Saturday, January 7, 2012

Dangerous Curves: Steve Gorman at Sherry Leedy Contemporary Art

Three things can happen when you break big as an artist (permit me to mix my metaphors for a bit here):

1. You can be the Starland Vocal Band, a one-hit wonder that drops off the charts and out of the collective consciousness for all but the occasional three-minute span on oldies radio;

2. You can be Sheryl Crow, who's having a nice but hardly groundbreaking career, or;

3. You can be the Beatles and blow the minds of generations to come.

All three of the aforementioned acts won the Grammy for Best New Artist (a designation which seems a bit odd, as musicians might have been paying dues for years before being honored). After that ... well, you know.

Returning to the visual arts, it wouldn't have been out of line for scene-watchers to wonder how Steve Gorman would follow up the huge success of his show last year at the Nerman Museum of Contemporary Art.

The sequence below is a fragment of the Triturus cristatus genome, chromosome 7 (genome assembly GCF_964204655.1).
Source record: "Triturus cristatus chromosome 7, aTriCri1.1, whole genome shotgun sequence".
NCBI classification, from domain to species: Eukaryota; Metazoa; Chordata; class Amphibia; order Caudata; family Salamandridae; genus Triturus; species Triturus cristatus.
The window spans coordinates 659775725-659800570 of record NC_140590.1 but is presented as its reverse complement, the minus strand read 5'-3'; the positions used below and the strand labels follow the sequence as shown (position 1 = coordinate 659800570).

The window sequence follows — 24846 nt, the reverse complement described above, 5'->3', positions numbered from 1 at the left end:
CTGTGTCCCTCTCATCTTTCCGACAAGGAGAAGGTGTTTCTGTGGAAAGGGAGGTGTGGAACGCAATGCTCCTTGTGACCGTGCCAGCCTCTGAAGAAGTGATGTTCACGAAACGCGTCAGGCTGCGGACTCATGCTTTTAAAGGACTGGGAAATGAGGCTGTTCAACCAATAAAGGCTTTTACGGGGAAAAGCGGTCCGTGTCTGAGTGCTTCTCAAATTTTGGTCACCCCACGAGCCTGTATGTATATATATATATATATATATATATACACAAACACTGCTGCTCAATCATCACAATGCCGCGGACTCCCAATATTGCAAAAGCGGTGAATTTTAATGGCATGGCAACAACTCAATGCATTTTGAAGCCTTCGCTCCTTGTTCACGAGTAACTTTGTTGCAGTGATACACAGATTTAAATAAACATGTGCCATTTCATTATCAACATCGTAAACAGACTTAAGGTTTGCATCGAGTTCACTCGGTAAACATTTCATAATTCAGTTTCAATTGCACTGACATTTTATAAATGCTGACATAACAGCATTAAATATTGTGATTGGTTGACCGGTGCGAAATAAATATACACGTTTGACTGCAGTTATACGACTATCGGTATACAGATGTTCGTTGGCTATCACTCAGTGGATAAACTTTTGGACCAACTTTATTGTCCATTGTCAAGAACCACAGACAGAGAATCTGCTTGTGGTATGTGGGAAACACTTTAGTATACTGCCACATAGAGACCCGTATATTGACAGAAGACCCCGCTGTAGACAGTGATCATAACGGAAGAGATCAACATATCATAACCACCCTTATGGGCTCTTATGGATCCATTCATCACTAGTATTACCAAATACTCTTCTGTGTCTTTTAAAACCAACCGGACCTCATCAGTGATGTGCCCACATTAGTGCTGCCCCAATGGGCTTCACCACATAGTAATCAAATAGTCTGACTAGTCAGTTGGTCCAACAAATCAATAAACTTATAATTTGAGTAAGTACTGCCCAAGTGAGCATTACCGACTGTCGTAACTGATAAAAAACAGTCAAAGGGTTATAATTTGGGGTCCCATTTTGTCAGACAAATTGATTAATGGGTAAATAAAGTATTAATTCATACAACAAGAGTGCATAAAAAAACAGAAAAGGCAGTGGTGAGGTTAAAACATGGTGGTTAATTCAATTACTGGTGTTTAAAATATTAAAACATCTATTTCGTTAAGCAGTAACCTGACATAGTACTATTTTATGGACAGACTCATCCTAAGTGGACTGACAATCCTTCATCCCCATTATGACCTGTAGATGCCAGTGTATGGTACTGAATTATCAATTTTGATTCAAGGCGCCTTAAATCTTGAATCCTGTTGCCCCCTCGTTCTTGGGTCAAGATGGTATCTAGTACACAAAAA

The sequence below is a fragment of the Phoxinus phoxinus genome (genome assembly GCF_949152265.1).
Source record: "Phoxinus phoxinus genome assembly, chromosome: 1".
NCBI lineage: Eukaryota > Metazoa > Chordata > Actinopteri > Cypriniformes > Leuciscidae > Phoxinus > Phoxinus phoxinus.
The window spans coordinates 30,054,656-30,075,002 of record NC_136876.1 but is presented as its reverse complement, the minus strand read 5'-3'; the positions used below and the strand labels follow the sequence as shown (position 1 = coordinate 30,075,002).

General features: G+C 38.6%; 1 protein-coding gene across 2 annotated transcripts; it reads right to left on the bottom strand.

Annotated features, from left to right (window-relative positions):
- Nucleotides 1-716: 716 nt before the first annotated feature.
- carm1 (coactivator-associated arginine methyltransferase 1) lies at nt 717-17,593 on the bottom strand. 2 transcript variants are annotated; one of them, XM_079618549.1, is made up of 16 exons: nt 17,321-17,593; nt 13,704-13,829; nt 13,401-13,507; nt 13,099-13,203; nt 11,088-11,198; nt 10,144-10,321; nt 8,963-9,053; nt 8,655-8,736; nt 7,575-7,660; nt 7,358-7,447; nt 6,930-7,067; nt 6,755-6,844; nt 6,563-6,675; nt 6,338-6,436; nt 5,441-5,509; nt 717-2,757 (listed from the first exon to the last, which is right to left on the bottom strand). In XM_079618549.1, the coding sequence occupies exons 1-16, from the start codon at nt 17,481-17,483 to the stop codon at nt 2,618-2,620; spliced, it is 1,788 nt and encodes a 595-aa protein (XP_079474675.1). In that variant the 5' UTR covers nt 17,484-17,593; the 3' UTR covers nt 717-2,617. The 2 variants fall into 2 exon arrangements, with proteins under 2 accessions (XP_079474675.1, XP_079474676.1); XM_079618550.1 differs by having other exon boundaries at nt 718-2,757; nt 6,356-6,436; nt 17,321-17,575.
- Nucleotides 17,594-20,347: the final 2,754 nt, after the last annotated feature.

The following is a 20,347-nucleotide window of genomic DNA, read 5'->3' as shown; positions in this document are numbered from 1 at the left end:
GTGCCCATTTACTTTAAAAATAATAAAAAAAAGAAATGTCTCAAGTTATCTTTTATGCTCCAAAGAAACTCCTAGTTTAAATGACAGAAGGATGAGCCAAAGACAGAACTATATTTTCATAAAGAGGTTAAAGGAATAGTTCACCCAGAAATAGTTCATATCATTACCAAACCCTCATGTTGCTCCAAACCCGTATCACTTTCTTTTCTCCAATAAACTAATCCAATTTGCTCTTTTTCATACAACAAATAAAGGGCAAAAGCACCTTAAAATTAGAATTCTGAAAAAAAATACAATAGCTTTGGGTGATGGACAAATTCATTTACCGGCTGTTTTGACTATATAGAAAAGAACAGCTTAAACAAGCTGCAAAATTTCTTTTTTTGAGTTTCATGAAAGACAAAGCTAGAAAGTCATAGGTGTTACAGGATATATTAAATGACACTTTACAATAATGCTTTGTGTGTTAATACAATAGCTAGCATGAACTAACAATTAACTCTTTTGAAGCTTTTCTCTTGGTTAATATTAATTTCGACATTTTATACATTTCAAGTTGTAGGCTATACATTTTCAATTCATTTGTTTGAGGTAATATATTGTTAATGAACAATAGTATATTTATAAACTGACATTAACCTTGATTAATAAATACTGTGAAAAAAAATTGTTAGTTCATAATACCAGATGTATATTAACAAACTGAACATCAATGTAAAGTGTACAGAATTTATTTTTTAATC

Ten seconds through the door of Sherry Leedy Contemporary Art should send any thoughts of a sophomore slump screaming for the exits, beaten and bloodied. Gorman's Below the Surface, which opened last night and runs through Feb. 25 in the Crossroads space, is a fantastic show in both subject matter and execution.

Gorman mixes, juxtaposes, blends and stirs here-there-be-dragons monstrosity ...

Killer Octopus: The Bottom Dweller

with perilous whimsy (and vice versa) ...


with unabashed but dangerous sensuality ...

The Taken

and uses all of those curved ceramic surfaces as delivery platforms for his spot-on color selections. Given the biological themes of his work, it's fair to call this a perfect symbiotic relationship.

It is the intention to first allure the viewer’s attention through the aid of vivid graduated color, Gorman writes, yet simultaneously due to the ambiguity of the hybridized form, the desire exists to leave you pondering this question: “Just what exactly am I looking at?”

Some answers might seem readily apparent; don't be fooled. Go back, and back again. Gorman's work in this seductive, mystery-laden exhibition is worth the exploration ... and the more his creations reveal themselves, the more it becomes apparent that his career is still on the ascent.

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